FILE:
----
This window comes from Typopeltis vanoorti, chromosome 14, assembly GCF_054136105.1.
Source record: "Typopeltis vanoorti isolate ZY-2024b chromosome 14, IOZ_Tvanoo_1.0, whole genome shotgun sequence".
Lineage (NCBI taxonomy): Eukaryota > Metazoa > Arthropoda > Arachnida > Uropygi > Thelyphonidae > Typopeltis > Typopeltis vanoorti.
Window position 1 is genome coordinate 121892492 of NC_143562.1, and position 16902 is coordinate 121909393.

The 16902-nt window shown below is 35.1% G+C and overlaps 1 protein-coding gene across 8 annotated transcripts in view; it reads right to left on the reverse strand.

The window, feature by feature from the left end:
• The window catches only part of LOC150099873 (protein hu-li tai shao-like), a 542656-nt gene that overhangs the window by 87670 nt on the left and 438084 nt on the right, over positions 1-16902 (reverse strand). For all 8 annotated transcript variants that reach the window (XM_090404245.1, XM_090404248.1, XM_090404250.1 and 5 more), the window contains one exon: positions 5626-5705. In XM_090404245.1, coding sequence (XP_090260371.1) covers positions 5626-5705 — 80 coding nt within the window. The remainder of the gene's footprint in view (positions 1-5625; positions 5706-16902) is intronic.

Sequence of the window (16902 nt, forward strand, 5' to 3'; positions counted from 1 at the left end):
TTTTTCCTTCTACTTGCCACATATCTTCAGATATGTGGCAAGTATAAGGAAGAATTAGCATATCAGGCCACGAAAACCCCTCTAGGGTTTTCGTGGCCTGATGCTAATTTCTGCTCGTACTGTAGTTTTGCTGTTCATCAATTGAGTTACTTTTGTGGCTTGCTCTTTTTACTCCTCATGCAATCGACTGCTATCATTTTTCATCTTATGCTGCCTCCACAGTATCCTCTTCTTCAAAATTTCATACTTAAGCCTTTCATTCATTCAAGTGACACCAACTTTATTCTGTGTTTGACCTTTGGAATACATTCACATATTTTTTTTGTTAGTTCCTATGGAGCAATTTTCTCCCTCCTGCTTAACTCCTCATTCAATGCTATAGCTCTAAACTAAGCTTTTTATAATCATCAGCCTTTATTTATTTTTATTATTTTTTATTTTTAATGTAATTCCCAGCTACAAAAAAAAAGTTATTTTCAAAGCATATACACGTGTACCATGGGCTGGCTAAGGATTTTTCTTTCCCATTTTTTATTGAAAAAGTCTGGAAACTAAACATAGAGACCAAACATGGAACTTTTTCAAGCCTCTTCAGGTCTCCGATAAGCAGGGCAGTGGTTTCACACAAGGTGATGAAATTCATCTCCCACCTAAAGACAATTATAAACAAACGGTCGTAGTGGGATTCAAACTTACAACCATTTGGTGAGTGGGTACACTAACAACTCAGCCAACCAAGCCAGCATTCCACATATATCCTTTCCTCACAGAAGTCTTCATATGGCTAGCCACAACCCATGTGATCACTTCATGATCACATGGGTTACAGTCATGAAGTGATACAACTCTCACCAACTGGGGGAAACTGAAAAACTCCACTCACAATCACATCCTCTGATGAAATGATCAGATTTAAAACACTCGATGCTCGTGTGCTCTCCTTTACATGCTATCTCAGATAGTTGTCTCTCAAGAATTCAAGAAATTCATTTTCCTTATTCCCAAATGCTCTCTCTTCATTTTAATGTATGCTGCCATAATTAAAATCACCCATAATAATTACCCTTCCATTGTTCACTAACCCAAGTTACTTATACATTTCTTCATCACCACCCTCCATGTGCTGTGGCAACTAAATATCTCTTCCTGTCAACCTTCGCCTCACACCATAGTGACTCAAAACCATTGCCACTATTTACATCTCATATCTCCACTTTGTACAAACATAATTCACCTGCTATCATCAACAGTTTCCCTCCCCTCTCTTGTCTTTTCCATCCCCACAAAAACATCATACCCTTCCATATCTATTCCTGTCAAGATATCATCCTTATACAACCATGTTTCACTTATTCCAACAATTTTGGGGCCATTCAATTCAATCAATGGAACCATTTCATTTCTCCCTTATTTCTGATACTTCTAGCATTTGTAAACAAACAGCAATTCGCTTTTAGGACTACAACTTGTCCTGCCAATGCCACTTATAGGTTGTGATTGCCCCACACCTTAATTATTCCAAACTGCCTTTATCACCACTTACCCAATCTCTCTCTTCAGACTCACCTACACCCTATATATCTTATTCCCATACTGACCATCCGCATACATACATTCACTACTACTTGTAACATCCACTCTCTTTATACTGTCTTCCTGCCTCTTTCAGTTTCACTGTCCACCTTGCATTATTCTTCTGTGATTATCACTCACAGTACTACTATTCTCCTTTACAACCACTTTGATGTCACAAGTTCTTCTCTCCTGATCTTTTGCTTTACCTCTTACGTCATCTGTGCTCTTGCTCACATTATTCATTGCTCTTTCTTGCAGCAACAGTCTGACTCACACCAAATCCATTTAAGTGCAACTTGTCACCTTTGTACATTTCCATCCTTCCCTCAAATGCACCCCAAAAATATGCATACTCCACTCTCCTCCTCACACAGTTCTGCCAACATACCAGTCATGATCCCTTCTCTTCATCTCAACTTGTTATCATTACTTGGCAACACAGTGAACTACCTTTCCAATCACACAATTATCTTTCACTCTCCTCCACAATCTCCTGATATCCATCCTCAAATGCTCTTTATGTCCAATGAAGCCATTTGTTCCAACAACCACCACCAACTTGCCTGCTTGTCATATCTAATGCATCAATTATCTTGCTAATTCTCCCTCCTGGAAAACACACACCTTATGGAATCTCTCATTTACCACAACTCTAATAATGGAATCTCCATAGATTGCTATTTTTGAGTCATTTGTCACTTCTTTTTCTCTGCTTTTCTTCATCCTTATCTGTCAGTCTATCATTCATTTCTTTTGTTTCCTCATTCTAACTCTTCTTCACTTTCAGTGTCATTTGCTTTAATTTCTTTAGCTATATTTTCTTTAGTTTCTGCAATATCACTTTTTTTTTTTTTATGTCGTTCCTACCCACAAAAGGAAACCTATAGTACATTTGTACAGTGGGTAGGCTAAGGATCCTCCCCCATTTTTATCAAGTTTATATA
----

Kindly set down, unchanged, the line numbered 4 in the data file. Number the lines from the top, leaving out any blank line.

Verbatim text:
Window position 1 is genome coordinate 121892492 of NC_143562.1, and position 16902 is coordinate 121909393.